Upon cross examination by Cooper’s attorney John Kugler, Gossett agreed that a legislative aid reports to the councilmember only. He also agreed that he had no way of actually knowing what Cole was doing when she was outside the office.

Next up was video testimony by Kim Cole. Cole is now living in New Jersey, and her testimony was taken by remote video conference.

When asked about her relationship with Cooper, Cole testified that the two had a “long standing professional relationship that turned into a second family.” She related how they would attend church together, celebrate holidays, and that her child would play with Cooper’s grandchildren. She considered Cooper “a mentor.”

Court adjourned at 4 pm. Cole’s testimony will continue when court reconvenes tomorrow morning.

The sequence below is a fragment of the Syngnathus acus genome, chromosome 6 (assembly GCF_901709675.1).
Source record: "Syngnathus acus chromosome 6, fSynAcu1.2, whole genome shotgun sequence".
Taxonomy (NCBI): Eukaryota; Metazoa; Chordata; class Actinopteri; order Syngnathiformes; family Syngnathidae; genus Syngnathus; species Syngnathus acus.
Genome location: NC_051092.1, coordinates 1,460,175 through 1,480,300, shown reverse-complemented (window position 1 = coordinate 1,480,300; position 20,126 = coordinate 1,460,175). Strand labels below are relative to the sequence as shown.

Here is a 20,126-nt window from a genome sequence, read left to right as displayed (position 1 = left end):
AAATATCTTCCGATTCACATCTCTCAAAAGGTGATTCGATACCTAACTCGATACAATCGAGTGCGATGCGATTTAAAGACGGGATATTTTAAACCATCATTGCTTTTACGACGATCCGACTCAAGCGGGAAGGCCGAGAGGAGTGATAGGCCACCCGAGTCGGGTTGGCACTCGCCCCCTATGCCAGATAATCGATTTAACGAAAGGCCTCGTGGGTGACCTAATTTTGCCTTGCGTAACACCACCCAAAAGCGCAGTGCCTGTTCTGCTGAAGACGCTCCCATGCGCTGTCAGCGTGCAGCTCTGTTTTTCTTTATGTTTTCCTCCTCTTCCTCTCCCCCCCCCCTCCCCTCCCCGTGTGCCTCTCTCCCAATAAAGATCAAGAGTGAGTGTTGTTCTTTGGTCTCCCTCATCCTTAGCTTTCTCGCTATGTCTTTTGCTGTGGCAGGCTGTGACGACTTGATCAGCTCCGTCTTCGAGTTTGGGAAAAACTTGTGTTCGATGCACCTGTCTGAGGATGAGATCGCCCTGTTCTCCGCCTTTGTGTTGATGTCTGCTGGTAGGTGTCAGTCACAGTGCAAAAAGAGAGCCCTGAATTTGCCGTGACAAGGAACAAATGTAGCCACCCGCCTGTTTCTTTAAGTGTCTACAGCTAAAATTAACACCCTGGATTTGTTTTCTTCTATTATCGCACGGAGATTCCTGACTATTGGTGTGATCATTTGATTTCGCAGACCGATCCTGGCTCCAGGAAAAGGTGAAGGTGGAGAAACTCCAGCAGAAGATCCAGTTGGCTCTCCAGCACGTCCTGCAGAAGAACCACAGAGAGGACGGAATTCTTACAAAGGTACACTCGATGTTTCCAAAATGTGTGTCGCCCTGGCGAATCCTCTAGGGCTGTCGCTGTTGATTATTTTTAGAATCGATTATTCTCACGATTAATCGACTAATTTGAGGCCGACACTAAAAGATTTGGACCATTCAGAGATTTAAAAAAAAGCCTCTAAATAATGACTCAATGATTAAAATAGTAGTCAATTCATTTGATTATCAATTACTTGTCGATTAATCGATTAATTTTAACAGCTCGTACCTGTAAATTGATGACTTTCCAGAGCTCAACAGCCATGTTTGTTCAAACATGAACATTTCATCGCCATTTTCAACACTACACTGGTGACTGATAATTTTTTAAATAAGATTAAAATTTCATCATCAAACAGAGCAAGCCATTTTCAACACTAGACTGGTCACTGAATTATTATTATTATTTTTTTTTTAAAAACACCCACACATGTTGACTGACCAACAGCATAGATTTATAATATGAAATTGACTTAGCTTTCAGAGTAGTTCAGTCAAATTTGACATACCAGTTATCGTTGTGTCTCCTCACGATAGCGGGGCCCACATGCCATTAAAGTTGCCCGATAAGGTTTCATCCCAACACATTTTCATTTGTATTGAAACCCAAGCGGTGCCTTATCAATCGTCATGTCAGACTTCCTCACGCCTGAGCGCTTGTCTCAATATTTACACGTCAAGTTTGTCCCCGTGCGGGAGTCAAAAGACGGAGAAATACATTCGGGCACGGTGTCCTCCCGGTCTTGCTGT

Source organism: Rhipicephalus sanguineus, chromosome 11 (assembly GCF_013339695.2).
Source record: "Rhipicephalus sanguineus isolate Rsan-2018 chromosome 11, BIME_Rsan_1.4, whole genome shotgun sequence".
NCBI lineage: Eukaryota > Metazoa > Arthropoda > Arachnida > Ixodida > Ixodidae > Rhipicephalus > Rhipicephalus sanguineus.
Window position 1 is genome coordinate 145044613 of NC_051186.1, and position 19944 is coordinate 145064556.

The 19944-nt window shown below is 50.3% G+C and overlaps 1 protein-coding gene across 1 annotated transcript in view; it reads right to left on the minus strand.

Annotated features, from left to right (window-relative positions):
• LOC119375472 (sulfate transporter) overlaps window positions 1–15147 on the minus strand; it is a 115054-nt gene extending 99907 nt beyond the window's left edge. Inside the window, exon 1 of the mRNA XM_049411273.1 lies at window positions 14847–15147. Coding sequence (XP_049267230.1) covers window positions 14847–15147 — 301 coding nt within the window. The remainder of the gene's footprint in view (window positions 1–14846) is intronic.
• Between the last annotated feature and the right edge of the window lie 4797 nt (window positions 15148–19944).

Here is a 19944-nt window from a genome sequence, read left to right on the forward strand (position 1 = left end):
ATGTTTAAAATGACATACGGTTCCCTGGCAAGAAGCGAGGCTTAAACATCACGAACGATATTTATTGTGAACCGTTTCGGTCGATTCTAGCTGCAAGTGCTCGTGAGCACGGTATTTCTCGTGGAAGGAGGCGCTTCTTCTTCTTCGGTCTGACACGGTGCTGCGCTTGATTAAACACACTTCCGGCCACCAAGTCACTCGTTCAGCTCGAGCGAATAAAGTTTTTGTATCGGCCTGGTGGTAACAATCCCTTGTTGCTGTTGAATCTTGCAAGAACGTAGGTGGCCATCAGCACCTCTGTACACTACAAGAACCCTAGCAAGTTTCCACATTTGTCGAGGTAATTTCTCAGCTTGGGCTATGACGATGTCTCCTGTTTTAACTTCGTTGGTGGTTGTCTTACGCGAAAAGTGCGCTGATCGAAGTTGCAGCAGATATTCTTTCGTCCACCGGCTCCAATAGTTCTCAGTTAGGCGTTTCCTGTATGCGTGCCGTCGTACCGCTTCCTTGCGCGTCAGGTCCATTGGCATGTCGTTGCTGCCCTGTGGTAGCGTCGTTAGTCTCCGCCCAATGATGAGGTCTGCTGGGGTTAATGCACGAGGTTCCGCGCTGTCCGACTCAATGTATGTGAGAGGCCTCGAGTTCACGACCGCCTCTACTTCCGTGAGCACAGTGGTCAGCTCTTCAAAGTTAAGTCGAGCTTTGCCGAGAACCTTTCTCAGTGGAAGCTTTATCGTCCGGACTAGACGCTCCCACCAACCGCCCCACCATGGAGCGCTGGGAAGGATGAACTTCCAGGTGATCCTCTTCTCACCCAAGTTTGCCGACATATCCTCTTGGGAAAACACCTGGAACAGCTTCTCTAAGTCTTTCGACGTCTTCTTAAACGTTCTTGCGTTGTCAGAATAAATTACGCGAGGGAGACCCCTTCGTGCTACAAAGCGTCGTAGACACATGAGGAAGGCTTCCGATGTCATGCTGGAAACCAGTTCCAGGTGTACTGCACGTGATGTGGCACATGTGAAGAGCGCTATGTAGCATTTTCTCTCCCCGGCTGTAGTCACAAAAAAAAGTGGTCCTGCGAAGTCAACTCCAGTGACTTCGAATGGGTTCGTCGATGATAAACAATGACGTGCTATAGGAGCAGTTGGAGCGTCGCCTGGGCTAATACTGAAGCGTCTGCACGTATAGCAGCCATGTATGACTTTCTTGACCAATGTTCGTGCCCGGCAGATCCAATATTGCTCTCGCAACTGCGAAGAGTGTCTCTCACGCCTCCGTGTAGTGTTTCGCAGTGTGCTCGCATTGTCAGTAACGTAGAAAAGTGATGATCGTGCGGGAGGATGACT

Reported by Larry Vogel

  1. What you are reporting about former Mayor Gary Haakenson’s statements about City Council confirmation of Directors is hard to comprehend. When former Mayor Haakenson was in office, Ordinance No. 3279 was in place and it clearly and simply stated the following:

    The mayor shall appoint, subject to council confirmation, the department director positions of police chief, fire chief, community services director, administrative services director, development services director, parks and recreation director, public works director, and human resources director. The City Council shall interview the top three candidates for each position prior to the mayor’s final selection. [Ord.3279 § 1, 1999].